The Life and Adventures of Nat Love, is a remarkable tale by any measure. The full title of the book – as can be seen in the illustration on the left – includes the additional words: better known in the cattle country as Dead Wood Dick.
Nat (pron: Nate) Love (1854–1921), was an African American cowboy following the American Civil War. In The Life and Adventures of Nat Love, his 1907 autobiography, Nat reveals that he was born into slavery during the month of June, 1854 (exact date unknown), on the Tennessee plantation of Robert Love, an “…owner of many slaves”.
Following the common practise at that time, Nat was given the surname of his owner, as were his two older siblings, sister Sally and brother Jordan. Nat Love’s father was a slave foreman in the fields, and his mother managed the kitchen.
Following the Civil War, Nat’s father, Sampson, rented 20 acres of land from Robert Love, and the family began to farm their own piece of ground cultivating corn, tobacco and vegetables. Nat learnt the basics of reading and writing from his father, whose untimely death a year or so after gaining his freedom, forced Nat to assume the role of head of the family, despite the fact that he was younger than his two siblings.
The family struggled on for several more years, until one day Nat’s luck finally changed for the better when – with a fifty-cent stake – he won a horse in a raffle. The former owner immediately bought the nag back from Nat for $50, and proceeded to raffle the horse for a second time. Incredibly, Nat, who had bought a ticket in this new raffle again won the horse. Once more the owner offered to buy the horse back for another $50, to which Nat agreed. Now armed with one hundred dollars in cash, Nat headed home and giving half to his mother, he used the other half to “…go out in the world and try and better my condition.”
Although he was only 15 or 16 years of age at this time, Nat went west to Dodge City, Kansas, and found work as a cowboy. Because of his excellent horse riding skills, he was soon given the nickname, "Red River Dick."
Nat Love goes on to recount his many adventures involving cattle rustlers, wild storms, marauding Indians, buffalo and cattle stampedes, gun fights, and long months on the trail, and life in general as a cowboy. His many years of experience made him an expert marksman and horse rider, and when, at the age of 22, he entered a rodeo in Deadwood, South Dakota on the 4th of July in 1876 – winning the rope, throw, tie, bridle, saddle and bronco riding contests – he was given the nickname "Deadwood Dick."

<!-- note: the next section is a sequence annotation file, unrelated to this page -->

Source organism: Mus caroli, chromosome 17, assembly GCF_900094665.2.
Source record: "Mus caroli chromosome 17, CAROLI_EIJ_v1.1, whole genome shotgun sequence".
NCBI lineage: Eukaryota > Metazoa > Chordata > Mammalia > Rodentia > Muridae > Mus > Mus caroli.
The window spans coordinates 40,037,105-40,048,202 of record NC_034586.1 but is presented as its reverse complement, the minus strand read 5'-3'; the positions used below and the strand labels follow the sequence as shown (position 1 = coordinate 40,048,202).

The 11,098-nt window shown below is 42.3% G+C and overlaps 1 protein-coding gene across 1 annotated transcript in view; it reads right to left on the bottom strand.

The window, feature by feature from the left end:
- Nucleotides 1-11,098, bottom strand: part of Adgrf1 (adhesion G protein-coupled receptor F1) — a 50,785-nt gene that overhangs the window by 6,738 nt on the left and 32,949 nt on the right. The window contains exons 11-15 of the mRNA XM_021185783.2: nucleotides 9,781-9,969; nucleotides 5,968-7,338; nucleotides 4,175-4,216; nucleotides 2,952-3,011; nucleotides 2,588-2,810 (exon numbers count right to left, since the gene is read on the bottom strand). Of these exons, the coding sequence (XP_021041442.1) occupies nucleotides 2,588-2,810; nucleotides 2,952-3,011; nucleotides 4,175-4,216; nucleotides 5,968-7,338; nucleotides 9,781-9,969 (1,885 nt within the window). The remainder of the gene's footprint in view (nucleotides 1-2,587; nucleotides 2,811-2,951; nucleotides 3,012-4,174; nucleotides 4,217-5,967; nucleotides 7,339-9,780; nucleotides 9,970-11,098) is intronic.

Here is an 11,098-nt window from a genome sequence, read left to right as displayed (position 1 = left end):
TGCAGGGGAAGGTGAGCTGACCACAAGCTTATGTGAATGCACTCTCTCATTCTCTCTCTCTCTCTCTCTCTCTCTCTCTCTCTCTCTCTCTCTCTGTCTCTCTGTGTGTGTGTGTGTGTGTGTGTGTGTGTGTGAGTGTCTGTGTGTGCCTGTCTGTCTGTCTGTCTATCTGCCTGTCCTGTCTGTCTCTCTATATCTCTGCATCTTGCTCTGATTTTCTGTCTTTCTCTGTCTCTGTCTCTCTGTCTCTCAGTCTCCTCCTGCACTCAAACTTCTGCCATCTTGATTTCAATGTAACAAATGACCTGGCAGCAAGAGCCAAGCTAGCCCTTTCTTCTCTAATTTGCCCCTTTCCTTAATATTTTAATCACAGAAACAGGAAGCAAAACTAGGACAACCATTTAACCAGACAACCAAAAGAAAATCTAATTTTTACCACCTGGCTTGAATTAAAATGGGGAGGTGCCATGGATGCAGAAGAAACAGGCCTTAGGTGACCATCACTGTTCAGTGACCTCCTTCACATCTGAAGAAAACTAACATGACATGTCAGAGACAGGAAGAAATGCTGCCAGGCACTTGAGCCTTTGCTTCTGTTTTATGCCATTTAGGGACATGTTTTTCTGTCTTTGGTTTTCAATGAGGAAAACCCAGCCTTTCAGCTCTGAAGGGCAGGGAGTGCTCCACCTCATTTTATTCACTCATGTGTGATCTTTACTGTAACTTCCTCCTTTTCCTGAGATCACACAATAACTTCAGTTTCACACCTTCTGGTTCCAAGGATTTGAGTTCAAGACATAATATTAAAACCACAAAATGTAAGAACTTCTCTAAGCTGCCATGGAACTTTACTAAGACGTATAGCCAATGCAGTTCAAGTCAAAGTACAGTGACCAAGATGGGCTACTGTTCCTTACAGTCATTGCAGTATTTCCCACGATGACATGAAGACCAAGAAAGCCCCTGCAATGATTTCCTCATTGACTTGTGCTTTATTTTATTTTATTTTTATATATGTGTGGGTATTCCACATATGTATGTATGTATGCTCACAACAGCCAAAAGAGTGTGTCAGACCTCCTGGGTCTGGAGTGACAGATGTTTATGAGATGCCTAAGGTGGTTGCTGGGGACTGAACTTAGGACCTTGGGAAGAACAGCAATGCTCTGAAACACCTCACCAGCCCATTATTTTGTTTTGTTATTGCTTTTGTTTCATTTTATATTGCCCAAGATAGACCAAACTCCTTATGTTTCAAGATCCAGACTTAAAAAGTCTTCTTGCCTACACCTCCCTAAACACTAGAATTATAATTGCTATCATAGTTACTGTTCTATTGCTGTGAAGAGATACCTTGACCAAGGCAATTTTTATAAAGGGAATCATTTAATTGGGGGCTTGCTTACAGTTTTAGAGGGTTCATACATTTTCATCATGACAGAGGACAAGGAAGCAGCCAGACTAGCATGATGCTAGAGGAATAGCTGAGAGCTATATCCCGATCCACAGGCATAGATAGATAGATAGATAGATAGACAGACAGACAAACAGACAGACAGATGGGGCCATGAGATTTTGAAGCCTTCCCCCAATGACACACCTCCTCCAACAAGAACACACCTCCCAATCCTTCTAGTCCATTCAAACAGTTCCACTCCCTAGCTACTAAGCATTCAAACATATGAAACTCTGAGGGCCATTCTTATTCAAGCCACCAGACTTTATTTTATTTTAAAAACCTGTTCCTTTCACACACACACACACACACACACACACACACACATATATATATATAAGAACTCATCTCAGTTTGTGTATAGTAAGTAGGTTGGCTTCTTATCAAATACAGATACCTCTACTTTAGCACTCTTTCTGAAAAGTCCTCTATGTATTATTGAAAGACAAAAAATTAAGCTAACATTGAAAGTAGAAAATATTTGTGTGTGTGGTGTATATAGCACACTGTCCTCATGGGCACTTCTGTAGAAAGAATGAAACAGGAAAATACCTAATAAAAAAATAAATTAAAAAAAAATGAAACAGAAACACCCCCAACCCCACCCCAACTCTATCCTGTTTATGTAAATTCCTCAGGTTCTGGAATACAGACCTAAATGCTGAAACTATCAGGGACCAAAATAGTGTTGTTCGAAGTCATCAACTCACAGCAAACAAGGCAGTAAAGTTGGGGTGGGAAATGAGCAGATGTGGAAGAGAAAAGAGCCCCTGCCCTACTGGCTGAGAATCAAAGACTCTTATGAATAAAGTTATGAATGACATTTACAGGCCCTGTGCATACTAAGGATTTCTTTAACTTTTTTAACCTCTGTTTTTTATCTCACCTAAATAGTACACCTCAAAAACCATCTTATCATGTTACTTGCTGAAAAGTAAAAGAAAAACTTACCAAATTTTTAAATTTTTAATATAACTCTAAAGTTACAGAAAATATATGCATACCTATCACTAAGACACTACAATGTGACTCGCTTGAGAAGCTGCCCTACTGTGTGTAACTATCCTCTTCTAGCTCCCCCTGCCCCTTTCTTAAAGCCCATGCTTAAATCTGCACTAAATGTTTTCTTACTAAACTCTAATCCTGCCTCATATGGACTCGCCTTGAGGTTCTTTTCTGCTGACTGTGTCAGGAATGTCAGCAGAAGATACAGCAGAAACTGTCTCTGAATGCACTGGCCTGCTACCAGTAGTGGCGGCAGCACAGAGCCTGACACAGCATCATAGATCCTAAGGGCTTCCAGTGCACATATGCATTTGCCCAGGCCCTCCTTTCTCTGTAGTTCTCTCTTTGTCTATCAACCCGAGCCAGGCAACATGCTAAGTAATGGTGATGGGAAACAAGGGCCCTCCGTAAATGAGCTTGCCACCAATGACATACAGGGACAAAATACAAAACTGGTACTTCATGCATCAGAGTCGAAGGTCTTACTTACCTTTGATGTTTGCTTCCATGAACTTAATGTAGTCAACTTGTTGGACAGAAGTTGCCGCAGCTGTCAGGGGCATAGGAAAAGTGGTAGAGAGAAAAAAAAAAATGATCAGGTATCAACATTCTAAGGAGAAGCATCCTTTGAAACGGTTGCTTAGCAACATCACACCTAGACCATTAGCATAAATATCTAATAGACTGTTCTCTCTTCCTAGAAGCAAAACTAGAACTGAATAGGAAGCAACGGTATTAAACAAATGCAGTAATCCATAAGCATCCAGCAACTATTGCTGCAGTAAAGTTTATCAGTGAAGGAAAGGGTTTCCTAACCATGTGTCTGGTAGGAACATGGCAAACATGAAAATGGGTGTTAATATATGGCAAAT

In 1890, Nat Love – who had recently married – gave up the life of the cowboy to begin his second career as a Pullman porter on the vast new rail networks that were then criss-crossing their way over the old cattle trails. For 15 years he rode the ‘iron horse’ the length and breadth of the continental United States, and his book contains a paeon to America that is so beautifully written that I will quote it in full in a forthcoming entry.
I was particularly taken with this passage too: “At the present time there are in the United States upwards of two hundred and sixty thousand miles of railroad open and in operation, not to mention several thousand miles now building and projected … while in 1851 there were only…9000 miles.” Later, he adds, “They carry somewhat more than 800,000,000 passengers every twelve months.”
The heyday of rail travel in the United States has of course, long since come and gone. The Wikipedia entry for Amtrak (the National Railroad Passenger Corporation), states that today Amtrak “…operates passenger service on 21,000 miles of track,” compared to the 260,000+ miles and growing in Nat Love’s day. Further, Wikipedia states, “In fiscal year 2008, Amtrak served 28.7 million passengers,” as compared with the 800 million annual passengers when Nat Love worked across the rail network.
Nat Love died in Los Angeles at age 67 in 1921. He lived an extraordinary life that took him from slavery, to the heyday of the American West, to the rise of the railways, and many places in between. He personally knew William ‘Buffalo Bill’ Cody, Frank and Jesse James, Kit Carson as well as Billie The Kid – all of whom he writes about in his book. If ever there was a story crying out to be turned into a great Hollywood movie, the story of Nat Love is it, and why it has yet to be done is beyond me.
Maybe it is because truth really is stranger than fiction.
I only have one major reservation about the autobiography: Nat Love refers to Native Americans and Mexican nationals in quite derogatory terms in his book, where he refers to Mexicans as ‘greasers,’ and when he repeats the widespread cry of the day that ‘the only good Indian is a dead one,’ etc. In his defence, one could argue that he was simply reflecting commonly held sentiments of his era, but to my mind it does detract from the full esteem he surely deserves.
Also, one obvious omission came to mind as I finished this remarkable story: once Nat gives his mother half his winnings from the horse raffles, and heads off to better his “condition,” he never mentions his mother or two siblings again, and I was left wondering if he ever saw them or kept in contact with them over the remainder of his life.
The Life and Adventures of Nat Love is available as a free digital download from that amazing repository of free public domain books, Gutenberg.Org, where along with Nat Love’s autobiography you will find more than thirty thousand other titles that can be downloaded gratis to your iPhone, iPad, Kindle, PC, Mac or any number of other electronic devices.
EBook: The Life and Adventures of Nat Love…